In the first feature article I ever sold, I spelled the word “kowtow” with a C.

When the article came out in the paper, I saw the spelling had been changed.

That's when I realized my mistake — and was mortified.

Here I was trying to pass myself off as a professional writer, and I had accidentally exposed the truth. I was a fraud.

Writers know how to use words. I, clearly, did not. The jig was up.

Now I know better. To say that “writers know how to use words” is kind of like saying “AIG knows how to manage risk.” Laughably naïve.

Consider the following sentence — a real excerpt from an article I recently copy edited.

I changed the details to disguise it. This sentence came in the middle of a feature article about Lisa and Bob — two young people in love who had been separated by geography.

“After finishing school at Northern Idaho University where she majored in sociology, Bob's 'budget spreadsheets' sealed Lisa's parents' approval of her joining him in Florida to pursue her masters at Florida State University.”

Suddenly, a new writer's “cow-towing” doesn't seem so bad.

For those of you who see the problems in this sentence, don't start chanting “fire the writer” just yet.

I see this stuff all the time. You'd be amazed at how often paid professionals write clunkers like this.

In fairness to the writer, I should say that it's easier to identify such abominations of communication when you're editing than when you're writing.

Sometimes clunkers come of out me, too. I'm shocked when I look back over my work and see them. But, for everyone in the world who assumes that they're somehow “beneath” professional writers in their grasp of the language, this a good example of why they're not.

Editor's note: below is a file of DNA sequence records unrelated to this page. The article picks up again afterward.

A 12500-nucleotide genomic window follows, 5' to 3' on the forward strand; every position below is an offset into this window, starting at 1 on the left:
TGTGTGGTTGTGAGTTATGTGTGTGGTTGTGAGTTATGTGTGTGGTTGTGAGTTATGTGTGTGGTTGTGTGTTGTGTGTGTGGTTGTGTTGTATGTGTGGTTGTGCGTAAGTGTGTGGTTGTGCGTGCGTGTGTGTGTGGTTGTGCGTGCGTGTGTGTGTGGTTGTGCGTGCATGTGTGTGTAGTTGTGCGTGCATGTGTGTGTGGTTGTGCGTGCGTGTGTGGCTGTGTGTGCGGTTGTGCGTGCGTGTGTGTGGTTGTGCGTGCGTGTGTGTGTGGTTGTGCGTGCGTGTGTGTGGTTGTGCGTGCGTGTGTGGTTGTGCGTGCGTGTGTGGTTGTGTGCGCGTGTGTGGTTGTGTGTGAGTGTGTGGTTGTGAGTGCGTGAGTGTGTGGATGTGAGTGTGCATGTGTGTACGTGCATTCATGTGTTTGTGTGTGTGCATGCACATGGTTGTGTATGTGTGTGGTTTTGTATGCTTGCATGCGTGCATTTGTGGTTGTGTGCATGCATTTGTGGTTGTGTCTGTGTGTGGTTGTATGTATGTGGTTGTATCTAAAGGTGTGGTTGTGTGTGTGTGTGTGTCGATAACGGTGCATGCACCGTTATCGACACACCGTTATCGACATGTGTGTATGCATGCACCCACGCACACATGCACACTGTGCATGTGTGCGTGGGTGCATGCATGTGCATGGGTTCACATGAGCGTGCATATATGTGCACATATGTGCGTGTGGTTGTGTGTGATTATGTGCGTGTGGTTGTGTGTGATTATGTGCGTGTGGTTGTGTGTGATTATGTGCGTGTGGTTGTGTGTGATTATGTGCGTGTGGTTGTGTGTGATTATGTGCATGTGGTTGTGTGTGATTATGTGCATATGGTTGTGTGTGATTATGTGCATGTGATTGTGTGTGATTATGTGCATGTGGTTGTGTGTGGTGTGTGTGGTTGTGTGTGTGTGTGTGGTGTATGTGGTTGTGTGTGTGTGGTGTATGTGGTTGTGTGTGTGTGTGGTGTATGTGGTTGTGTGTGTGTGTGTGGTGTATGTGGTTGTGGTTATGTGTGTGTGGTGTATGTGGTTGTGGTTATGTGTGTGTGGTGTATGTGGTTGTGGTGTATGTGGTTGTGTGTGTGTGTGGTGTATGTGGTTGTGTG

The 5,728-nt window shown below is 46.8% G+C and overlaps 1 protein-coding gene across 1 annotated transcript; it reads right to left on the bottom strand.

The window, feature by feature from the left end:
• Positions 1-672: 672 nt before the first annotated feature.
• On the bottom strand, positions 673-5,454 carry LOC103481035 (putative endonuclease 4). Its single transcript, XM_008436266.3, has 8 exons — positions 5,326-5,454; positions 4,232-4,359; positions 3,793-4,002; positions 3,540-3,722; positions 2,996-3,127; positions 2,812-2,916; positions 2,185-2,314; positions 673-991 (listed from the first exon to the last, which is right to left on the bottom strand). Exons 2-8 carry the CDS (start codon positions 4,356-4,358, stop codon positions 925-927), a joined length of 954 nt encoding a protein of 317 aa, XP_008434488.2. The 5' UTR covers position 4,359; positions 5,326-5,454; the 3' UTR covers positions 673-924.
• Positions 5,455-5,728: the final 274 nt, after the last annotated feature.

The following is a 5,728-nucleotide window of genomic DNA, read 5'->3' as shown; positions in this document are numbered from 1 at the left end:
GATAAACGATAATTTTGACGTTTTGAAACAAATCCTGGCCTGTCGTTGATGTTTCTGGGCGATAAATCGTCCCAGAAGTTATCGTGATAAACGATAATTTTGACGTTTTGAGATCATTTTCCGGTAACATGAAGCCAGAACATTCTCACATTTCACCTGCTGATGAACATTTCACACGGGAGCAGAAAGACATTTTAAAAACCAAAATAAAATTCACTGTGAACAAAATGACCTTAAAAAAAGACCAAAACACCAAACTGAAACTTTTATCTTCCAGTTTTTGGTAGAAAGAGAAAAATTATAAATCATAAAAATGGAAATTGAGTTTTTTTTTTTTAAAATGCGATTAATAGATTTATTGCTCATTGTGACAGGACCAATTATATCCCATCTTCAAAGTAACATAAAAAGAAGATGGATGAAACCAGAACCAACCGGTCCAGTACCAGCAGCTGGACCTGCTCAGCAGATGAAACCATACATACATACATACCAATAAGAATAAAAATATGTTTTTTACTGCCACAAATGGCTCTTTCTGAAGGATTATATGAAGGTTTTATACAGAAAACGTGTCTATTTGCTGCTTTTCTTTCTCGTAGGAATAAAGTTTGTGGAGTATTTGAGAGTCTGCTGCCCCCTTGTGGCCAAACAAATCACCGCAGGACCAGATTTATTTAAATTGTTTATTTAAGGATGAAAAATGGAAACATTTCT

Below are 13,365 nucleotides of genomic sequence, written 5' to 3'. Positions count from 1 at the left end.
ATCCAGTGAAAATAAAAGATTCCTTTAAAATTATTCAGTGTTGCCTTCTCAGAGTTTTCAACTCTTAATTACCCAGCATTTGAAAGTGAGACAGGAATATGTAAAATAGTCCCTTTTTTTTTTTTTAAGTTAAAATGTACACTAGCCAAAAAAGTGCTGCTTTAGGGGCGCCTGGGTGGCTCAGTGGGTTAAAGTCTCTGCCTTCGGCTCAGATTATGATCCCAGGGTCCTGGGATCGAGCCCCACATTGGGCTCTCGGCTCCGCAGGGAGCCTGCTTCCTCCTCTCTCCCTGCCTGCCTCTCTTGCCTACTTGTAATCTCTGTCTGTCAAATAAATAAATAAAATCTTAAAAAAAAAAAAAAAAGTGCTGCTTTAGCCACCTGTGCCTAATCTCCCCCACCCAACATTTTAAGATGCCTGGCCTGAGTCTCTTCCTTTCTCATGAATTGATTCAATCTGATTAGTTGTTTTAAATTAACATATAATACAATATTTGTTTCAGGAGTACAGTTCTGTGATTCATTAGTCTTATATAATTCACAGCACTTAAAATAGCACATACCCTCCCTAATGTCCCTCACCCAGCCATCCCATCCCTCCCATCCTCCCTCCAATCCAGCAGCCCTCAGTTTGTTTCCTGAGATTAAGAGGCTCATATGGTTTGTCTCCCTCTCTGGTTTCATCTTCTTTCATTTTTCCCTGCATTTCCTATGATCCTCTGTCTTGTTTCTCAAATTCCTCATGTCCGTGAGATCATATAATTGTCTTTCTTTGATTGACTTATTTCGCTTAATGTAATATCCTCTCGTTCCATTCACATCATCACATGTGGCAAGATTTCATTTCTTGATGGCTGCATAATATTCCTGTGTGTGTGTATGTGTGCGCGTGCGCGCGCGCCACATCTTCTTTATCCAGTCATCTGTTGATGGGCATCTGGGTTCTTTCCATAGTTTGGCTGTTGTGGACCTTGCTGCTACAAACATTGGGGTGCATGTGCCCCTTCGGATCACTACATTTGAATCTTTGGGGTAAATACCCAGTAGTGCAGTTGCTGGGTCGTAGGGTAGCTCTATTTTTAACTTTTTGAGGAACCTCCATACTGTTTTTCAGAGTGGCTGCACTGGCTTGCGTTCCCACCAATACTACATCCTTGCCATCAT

This sentence has a number of problems, most of them stemming from bad organization of information.

One particularly annoying problem is that this sentence contains the first and only reference in the whole article to the “budget spreadsheets.”

The reader can infer that, apparently, Bob had been crunching budget numbers to demonstrate to Lisa's parents that she could afford to come to Florida.

But, in my opinion, it's downright rude to foist that burden onto the reader. The writer should have taken a moment to explain the situation: “Lisa's parents thought they couldn't afford to send their daughter to Florida. But Bob, determined and in love, drew up an elaborate financial analysis to convince them otherwise.”

But that's not the biggest problem with this sentence. Far from it. There are plenty of others, but the biggest, arguably, is the colossal dangler created by the introductory phrase. “After finishing school at Northern Idaho University where she majored in sociology?.?.?.” Who finished school? Lisa. We know this because of the word “she.” Yet look at what comes next: “Bob's budget spreadsheets.”

The introductory phrase contains an action with no subject. “Finishing school.” Yes, there's a “she” in that sentence, but it's not positioned as the subject of that action. Look at a simpler example: “After eating the pie, Mike washed his plate.” Before the comma, there's no doer of the action. That's why the very next word should identify the subject. Who ate the pie? Mike did. Piece of cake.

But what if we wrote: “After eating the pie, Mike's plate was washed.” In this sentence, we are saying that it was not Mike who ate the pie. It was Mike's plate.

So in our original sentence, it was not Lisa who attended Idaho State. It was not Lisa who majored in sociology. Spreadsheets did all that.

So what's the moral of this story? You may not be a professional writer, but that doesn't mean you should cow-tow to someone who is.

?JUNE CASAGRANDE is a freelance writer and author of “Grammar Snobs Are Great Big Meanies” and “Mortal Syntax: 101 Language Choices That Will Get You Clobbered by the Grammar Snobs — Even If You're Right.” She may be reached at JuneTCN@aol.com.

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